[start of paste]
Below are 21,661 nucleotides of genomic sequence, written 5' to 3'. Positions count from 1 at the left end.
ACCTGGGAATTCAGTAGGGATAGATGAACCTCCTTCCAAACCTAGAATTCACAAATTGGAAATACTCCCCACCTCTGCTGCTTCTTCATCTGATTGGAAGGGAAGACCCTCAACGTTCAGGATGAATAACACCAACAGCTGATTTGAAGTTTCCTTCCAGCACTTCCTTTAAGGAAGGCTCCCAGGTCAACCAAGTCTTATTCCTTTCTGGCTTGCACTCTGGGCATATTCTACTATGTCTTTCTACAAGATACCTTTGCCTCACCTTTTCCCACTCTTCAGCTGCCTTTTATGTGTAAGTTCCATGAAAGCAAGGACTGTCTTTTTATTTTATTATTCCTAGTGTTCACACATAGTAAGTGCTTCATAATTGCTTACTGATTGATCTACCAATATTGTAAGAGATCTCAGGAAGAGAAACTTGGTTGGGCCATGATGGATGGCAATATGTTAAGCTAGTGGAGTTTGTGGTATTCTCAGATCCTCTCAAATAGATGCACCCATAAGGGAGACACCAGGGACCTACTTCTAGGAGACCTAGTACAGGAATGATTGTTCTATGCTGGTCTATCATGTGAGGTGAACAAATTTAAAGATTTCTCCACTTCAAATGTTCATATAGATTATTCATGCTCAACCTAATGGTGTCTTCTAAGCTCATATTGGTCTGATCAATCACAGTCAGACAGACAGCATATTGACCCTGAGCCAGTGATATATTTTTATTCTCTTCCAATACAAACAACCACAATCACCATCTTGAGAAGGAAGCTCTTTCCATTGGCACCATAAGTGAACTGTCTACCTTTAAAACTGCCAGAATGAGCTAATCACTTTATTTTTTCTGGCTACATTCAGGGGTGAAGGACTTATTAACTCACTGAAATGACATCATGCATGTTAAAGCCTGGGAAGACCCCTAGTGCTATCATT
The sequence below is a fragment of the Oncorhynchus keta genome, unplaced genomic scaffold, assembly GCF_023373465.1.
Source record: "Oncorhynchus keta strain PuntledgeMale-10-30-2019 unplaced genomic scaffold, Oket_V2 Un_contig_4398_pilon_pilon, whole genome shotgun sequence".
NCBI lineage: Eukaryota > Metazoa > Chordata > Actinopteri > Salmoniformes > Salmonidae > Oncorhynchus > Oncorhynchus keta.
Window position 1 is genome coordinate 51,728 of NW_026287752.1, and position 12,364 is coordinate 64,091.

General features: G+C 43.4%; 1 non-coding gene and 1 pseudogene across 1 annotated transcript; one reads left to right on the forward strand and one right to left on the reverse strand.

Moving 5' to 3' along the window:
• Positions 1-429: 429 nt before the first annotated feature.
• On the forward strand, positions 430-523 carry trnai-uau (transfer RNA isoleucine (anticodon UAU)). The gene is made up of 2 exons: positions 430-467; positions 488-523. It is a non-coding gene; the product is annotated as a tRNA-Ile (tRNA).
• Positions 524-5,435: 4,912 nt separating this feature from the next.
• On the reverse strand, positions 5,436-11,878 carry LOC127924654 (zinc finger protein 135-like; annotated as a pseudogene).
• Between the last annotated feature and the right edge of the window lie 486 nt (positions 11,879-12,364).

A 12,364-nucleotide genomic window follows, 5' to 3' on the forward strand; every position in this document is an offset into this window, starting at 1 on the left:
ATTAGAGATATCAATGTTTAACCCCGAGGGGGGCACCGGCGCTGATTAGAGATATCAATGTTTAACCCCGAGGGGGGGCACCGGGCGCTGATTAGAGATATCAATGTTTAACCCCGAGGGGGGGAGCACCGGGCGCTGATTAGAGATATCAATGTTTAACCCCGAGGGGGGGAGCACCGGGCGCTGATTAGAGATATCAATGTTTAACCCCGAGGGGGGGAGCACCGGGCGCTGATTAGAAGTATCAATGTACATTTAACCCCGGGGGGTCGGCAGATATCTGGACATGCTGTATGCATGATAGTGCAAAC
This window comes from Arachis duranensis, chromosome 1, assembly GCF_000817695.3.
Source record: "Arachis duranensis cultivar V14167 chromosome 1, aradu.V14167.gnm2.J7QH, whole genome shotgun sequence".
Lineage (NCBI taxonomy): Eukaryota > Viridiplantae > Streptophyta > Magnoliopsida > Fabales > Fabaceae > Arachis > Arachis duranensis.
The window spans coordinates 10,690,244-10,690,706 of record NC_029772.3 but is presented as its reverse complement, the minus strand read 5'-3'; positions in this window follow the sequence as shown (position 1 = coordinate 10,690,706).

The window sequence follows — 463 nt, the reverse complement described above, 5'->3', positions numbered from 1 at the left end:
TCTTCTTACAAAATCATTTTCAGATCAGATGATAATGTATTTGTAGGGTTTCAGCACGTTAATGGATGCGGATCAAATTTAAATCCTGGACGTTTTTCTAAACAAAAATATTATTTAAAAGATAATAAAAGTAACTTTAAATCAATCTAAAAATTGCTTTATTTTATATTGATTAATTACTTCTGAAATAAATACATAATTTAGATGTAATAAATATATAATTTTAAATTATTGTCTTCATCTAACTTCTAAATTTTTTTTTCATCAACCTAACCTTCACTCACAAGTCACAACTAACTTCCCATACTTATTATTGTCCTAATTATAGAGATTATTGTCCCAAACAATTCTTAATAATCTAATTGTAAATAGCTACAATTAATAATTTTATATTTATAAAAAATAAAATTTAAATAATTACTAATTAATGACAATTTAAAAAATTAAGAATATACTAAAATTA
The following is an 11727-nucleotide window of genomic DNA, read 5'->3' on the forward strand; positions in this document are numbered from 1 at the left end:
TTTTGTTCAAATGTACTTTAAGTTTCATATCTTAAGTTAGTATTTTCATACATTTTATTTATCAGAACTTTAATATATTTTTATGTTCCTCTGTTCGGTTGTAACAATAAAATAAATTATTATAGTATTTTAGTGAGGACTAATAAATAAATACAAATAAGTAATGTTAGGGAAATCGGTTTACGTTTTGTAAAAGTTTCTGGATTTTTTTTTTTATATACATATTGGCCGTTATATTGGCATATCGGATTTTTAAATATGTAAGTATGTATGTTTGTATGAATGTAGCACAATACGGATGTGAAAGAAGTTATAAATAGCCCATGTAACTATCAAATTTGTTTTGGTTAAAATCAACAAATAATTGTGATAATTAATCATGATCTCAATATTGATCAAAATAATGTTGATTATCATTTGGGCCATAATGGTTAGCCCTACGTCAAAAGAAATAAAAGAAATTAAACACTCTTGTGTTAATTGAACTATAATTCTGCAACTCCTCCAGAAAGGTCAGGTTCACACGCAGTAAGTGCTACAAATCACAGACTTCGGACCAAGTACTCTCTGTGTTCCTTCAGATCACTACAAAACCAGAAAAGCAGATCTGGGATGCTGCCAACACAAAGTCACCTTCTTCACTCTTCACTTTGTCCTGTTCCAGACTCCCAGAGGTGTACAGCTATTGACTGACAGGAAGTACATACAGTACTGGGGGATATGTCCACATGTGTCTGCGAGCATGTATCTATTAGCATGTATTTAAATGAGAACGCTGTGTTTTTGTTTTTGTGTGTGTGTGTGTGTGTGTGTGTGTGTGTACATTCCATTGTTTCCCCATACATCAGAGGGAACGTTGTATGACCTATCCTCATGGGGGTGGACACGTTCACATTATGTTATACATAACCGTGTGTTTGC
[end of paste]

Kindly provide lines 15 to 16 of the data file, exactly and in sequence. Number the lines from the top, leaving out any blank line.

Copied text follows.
ATTAGAGATATCAATGTTTAACCCCGAGGGGGGCACCGGCGCTGATTAGAGATATCAATGTTTAACCCCGAGGGGGGGCACCGGGCGCTGATTAGAGATATCAATGTTTAACCCCGAGGGGGGGAGCACCGGGCGCTGATTAGAGATATCAATGTTTAACCCCGAGGGGGGGAGCACCGGGCGCTGATTAGAGATATCAATGTTTAACCCCGAGGGGGGGAGCACCGGGCGCTGATTAGAAGTATCAATGTACATTTAACCCCGGGGGGTCGGCAGATATCTGGACATGCTGTATGCATGATAGTGCAAAC
This window comes from Arachis duranensis, chromosome 1, assembly GCF_000817695.3.